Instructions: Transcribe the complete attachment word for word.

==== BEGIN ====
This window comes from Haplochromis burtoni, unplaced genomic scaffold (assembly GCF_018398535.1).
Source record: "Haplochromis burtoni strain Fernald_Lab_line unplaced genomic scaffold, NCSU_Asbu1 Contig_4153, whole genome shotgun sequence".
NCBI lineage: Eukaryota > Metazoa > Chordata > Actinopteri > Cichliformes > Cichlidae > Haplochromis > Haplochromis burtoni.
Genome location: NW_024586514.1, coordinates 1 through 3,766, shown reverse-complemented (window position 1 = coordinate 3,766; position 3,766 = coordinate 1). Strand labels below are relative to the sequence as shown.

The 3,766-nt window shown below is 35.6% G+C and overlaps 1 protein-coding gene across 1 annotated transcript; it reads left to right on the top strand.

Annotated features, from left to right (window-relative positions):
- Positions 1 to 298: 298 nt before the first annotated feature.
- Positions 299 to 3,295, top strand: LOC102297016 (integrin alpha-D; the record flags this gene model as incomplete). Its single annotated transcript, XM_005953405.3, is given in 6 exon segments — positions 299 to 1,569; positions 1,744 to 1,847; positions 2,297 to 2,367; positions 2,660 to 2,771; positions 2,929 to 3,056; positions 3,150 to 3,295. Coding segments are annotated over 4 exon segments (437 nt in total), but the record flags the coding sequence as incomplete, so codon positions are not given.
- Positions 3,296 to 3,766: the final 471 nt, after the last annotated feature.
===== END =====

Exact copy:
This window comes from Haplochromis burtoni, unplaced genomic scaffold (assembly GCF_018398535.1).
Source record: "Haplochromis burtoni strain Fernald_Lab_line unplaced genomic scaffold, NCSU_Asbu1 Contig_4153, whole genome shotgun sequence".
NCBI lineage: Eukaryota > Metazoa > Chordata > Actinopteri > Cichliformes > Cichlidae > Haplochromis > Haplochromis burtoni.
Genome location: NW_024586514.1, coordinates 1 through 3,766, shown reverse-complemented (window position 1 = coordinate 3,766; position 3,766 = coordinate 1). Strand labels below are relative to the sequence as shown.

The 3,766-nt window shown below is 35.6% G+C and overlaps 1 protein-coding gene across 1 annotated transcript; it reads left to right on the top strand.

Annotated features, from left to right (window-relative positions):
- Positions 1 to 298: 298 nt before the first annotated feature.
- Positions 299 to 3,295, top strand: LOC102297016 (integrin alpha-D; the record flags this gene model as incomplete). Its single annotated transcript, XM_005953405.3, is given in 6 exon segments — positions 299 to 1,569; positions 1,744 to 1,847; positions 2,297 to 2,367; positions 2,660 to 2,771; positions 2,929 to 3,056; positions 3,150 to 3,295. Coding segments are annotated over 4 exon segments (437 nt in total), but the record flags the coding sequence as incomplete, so codon positions are not given.
- Positions 3,296 to 3,766: the final 471 nt, after the last annotated feature.